WORSHIPPERS in Somerset churches are being asked to check to see if they've got any bats lodging in their churches.

It is believed there could be thousands of bats in residence in scores of historic churches in our county.

For centuries, bats have been associated with churches and in some cases these historic buildings are home to national and even internationally important bat roosts.

The Bats in Churches Study aims to understand how and why these protected mammals use church buildings and is appealing for volunteers to come forward to help by searching for evidence of bats in their local church, including in Somerset.

The surveys run from the beginning of June to the end of August and are Covid secure with guidelines provided for participants.

The study has already thrown up some surprising results. In its trial year, volunteers were delighted to discover the presence of grey long-eared bats in a Devon church. These are one of the rarest mammals in Britain, with an approximate population of 1,000, and there are few known records of this species using churches.

The study is led by Bats in Churches, a five-year project funded by the National Lottery Heritage Fund and bringing together partners from the conservation and heritage sectors to reduce the damage that bats can cause in churches, while also protecting their roosts.

The project is helping to provide innovative solutions that allow bats and churches to occupy the same space without conflict and works closely with ecologists, church architects and communities.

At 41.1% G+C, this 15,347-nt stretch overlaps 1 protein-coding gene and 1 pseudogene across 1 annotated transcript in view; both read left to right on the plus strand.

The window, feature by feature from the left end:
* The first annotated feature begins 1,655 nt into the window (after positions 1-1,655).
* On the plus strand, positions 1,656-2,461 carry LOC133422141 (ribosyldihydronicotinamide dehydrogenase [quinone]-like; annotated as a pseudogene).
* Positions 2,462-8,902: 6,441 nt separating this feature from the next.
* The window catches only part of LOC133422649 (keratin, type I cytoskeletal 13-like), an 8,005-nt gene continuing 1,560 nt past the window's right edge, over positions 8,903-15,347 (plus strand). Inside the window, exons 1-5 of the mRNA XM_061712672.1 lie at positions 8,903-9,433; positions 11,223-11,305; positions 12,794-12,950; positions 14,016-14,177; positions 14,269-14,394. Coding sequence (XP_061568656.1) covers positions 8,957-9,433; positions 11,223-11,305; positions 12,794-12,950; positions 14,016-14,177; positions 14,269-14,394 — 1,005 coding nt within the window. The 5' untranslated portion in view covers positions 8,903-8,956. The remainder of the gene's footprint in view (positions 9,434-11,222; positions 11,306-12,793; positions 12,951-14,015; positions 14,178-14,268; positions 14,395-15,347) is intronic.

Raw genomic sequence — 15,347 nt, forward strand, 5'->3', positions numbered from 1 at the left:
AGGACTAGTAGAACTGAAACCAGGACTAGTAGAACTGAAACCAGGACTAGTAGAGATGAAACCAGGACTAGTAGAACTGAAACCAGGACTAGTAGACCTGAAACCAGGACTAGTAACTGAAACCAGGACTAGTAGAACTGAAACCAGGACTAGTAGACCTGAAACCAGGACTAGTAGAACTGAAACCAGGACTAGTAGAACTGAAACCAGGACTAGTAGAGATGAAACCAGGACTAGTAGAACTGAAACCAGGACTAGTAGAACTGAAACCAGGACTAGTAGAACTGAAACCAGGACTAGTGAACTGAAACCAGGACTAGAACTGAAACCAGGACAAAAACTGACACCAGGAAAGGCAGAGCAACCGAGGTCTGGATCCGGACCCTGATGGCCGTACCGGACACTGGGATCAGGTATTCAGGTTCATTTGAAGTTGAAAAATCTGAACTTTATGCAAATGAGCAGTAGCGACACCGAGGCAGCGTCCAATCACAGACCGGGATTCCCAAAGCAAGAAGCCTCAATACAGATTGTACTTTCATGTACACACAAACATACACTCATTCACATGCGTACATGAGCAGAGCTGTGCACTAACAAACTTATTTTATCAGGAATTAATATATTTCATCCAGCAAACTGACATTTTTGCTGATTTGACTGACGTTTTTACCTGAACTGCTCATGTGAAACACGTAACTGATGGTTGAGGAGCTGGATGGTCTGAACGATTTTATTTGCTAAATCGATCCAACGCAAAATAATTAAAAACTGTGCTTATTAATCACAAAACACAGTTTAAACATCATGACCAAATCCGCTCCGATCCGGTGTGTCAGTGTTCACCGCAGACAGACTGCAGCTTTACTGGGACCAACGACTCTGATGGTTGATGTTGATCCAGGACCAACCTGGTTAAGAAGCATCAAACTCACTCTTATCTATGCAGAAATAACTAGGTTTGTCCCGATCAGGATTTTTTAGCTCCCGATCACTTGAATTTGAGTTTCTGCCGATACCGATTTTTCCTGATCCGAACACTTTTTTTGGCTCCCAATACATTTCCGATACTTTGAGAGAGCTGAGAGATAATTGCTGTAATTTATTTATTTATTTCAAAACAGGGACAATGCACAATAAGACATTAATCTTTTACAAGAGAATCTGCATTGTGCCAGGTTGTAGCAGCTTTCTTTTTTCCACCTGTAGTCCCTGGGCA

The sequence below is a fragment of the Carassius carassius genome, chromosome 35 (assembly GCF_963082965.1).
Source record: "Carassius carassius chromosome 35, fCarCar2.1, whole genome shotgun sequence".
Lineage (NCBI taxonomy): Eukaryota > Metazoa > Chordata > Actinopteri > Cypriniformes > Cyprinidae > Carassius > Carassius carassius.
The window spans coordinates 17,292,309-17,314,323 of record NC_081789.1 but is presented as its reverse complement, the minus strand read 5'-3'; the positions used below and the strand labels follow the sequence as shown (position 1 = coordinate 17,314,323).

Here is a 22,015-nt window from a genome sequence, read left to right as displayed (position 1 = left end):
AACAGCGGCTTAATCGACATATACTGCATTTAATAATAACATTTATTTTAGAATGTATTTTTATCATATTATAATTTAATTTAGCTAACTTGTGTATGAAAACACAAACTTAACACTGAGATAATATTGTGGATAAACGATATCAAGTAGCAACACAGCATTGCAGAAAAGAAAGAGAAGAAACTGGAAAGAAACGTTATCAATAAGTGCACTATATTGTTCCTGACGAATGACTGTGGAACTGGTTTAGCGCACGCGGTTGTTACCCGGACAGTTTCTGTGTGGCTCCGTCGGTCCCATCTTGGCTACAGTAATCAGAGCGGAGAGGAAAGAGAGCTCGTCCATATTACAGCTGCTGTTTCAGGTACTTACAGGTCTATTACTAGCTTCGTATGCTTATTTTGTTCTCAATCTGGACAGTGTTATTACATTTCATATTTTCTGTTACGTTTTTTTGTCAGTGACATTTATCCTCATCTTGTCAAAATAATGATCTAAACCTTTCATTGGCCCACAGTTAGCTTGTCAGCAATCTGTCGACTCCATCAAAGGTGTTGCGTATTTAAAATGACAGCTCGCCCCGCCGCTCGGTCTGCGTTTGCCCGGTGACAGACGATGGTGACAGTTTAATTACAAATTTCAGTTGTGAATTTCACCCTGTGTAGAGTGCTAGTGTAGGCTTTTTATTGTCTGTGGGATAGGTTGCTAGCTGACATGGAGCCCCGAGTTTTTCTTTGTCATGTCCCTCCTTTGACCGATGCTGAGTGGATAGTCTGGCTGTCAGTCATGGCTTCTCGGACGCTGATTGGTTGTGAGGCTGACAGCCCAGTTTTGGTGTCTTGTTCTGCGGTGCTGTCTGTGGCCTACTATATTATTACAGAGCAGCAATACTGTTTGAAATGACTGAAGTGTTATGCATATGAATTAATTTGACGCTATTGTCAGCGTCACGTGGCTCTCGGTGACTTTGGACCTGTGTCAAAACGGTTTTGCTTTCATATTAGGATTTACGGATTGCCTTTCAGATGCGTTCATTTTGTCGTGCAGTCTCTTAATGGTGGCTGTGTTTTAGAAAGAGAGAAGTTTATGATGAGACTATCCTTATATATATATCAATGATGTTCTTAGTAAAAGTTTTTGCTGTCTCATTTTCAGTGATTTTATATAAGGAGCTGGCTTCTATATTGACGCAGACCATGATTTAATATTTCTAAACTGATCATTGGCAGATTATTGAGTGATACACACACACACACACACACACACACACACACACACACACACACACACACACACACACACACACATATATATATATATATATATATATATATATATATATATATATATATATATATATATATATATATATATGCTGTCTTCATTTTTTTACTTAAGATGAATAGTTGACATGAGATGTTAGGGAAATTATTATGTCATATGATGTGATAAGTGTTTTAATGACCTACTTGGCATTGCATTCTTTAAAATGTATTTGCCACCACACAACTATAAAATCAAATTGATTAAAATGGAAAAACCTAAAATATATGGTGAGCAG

Participants are encouraged to share their experiences on social media using #ChurchBatDetectives.

Find out more and register to take part in the Bats in Churches Study at bit.ly/BiCStudy.

Adrian Bayley, volunteer surveyor for the Bats in Churches Study, said: "I really enjoyed taking part in the Bats in Churches Study. I was pleased that some of the droppings collected proved to be those of a rare grey long-eared bat. I am looking forward to surveying more churches this summer.”

Claire Boothby, training and survey o with the Bats in Churches Project, said: “We know churches are important for bats, but we are still in the dark about how many of the 16,000 Church of England churches are used by these protected mammals.

"We want to understand the factors affecting bats' use of churches and also get a better picture of the impacts (both positive and negative) on those caring for these buildings. By helping unveil the mystery, by looking for evidence of bats and speaking to a representative of the church this summer, you’ll help us to provide better advice and guidance for both church and bat conservation.”

Environmental ecologist Phillip Parker, of Phillip Parker Associates, said: “Out of the nearly 270 historic churches that I’ve surveyed in Norfolk, only four didn’t show evidence of bats, which is significantly higher than the current national estimate, but anecdotal information like this is patchy and isn’t available for most counties which is why this study is so important.

"It will be very interesting to gain a better picture of bats’ use of churches across the country so that we can understand the importance of individual roosts and tailor our approach towards conservation in those areas to benefit both bats and churches.”